Sources of particulate-matter air pollution and its oxidative potential in Europe

Daellenbach, Kaspar R.; Uzu, Gaëlle; Jiang, Jianhui; Cassagnes, Laure-Estelle; Leni, Zaira; Vlachou, Athanasia; Stefenelli, Giulia; Canonaco, Francesco; Weber, Samuël; Segers, Arjo; Kuenen, Jeroen J. P.; Schaap, Martijn; Favez, Olivier; Albinet, Alexandre; Aksoyoglu, Sebnem; Dommen, Josef; Baltensperger, Urs; Geiser, Marianne; El Haddad, Imad; Jaffrezo, Jean-Luc; ... (2020). Sources of particulate-matter air pollution and its oxidative potential in Europe. Nature, 587(7834), pp. 414-419. Springer Nature 10.1038/s41586-020-2902-8

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Particulate matter is a component of ambient air pollution that has been linked to millions of annual premature deaths globally [1,2,3]. Assessments of the chronic and acute effects of particulate matter on human health tend to be based on mass concentration, with particle size and composition also thought to play a part [4]. Oxidative potential has been suggested to be one of the many possible drivers of the acute health effects of particulate matter, but the link remains uncertain [5,6,7,8]. Studies investigating the particulate-matter components that manifest an oxidative activity have yielded conflicting results [7]. In consequence, there is still much to be learned about the sources of particulate matter that may control the oxidative potential concentration [7]. Here we use field observations and air-quality modelling to quantify the major primary and secondary sources of particulate matter and of oxidative potential in Europe. We find that secondary inorganic components, crustal material and secondary biogenic organic aerosols control the mass concentration of particulate matter. By contrast, oxidative potential concentration is associated mostly with anthropogenic sources, in particular with fine-mode secondary organic aerosols largely from residential biomass burning and coarse-mode metals from vehicular non-exhaust emissions. Our results suggest that mitigation strategies aimed at reducing the mass concentrations of particulate matter alone may not reduce the oxidative potential concentration. If the oxidative potential can be linked to major health impacts, it may be more effective to control specific sources of particulate matter rather than overall particulate mass.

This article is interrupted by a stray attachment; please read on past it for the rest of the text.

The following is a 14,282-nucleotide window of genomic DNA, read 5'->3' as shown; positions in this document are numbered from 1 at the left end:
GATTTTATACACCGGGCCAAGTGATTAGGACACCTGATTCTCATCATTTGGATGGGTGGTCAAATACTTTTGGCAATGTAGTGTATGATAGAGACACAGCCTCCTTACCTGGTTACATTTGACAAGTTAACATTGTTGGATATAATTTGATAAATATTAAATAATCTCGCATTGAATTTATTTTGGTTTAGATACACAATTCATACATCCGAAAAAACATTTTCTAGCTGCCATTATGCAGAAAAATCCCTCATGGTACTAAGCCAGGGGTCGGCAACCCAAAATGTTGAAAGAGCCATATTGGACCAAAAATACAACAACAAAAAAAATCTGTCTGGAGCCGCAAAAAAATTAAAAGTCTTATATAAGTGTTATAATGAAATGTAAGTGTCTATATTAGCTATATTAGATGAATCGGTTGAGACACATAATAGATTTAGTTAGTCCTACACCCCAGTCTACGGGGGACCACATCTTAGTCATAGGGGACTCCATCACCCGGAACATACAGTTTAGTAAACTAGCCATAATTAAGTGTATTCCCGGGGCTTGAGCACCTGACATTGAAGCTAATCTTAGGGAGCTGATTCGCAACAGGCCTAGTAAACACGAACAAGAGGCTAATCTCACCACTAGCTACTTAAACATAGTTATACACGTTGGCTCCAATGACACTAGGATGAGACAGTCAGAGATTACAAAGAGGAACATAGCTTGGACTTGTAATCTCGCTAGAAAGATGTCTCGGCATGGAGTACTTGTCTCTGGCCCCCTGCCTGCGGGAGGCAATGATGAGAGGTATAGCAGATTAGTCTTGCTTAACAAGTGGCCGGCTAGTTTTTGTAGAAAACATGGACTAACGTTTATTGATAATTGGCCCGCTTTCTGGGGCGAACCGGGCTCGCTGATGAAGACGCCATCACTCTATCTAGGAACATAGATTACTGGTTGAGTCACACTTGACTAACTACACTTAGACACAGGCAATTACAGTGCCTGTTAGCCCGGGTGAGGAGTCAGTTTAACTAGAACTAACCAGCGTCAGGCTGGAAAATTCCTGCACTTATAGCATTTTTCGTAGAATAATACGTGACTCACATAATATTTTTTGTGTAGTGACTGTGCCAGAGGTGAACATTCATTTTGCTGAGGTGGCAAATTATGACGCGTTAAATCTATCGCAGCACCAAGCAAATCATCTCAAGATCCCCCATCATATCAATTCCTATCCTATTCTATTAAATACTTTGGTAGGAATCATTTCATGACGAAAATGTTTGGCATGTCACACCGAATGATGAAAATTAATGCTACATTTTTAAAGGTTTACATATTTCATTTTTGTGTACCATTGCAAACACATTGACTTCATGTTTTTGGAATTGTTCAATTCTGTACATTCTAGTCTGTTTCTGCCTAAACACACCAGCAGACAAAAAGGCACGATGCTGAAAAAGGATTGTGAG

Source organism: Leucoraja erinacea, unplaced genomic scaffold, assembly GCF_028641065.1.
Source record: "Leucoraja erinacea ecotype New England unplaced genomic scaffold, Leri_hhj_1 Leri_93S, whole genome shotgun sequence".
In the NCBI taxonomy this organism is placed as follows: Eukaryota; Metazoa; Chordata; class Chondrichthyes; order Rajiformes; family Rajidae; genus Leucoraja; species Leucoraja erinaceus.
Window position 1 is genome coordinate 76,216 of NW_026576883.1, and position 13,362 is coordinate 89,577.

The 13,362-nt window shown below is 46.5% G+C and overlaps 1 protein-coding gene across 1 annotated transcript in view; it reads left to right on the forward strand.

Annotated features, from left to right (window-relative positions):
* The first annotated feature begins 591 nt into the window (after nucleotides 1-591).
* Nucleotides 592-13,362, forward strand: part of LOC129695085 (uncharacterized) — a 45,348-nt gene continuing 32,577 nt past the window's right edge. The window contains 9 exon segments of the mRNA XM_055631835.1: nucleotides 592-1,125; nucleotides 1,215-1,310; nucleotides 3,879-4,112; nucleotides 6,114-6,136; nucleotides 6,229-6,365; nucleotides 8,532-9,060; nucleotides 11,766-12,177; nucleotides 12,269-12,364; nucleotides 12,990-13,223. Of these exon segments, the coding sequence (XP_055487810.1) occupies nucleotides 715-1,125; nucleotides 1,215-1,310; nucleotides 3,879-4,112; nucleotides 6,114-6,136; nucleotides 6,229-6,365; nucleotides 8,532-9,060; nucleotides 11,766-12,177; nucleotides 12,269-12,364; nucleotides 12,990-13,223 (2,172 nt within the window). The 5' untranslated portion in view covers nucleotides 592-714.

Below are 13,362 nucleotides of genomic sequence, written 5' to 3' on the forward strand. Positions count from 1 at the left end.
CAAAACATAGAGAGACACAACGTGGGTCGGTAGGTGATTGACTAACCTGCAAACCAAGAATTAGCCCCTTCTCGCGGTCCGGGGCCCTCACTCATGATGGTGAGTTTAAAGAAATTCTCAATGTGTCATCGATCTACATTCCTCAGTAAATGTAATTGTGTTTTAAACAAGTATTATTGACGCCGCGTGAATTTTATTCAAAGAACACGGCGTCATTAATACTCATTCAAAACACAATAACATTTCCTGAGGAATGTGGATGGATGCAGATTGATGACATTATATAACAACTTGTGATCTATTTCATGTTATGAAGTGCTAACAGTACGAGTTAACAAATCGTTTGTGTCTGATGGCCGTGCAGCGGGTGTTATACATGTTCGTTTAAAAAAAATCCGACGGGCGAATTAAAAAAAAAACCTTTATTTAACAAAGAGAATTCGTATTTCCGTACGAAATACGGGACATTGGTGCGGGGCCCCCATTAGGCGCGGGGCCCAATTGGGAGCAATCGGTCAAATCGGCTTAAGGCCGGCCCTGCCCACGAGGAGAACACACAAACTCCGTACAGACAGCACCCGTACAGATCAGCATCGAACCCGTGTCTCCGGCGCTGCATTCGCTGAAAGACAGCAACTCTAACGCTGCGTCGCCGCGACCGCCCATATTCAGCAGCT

Item Type:

Journal Article (Original Article)


04 Faculty of Medicine > Pre-clinic Human Medicine > Institute of Anatomy

UniBE Contributor:

Leni, Zaira, Geiser, Marianne


500 Science > 540 Chemistry
600 Technology > 610 Medicine & health




Springer Nature


[4] Swiss National Science Foundation




Marianne Geiser Kamber

Date Deposited:

08 Dec 2020 09:11

Last Modified:

05 Dec 2022 15:42

Publisher DOI:


PubMed ID:





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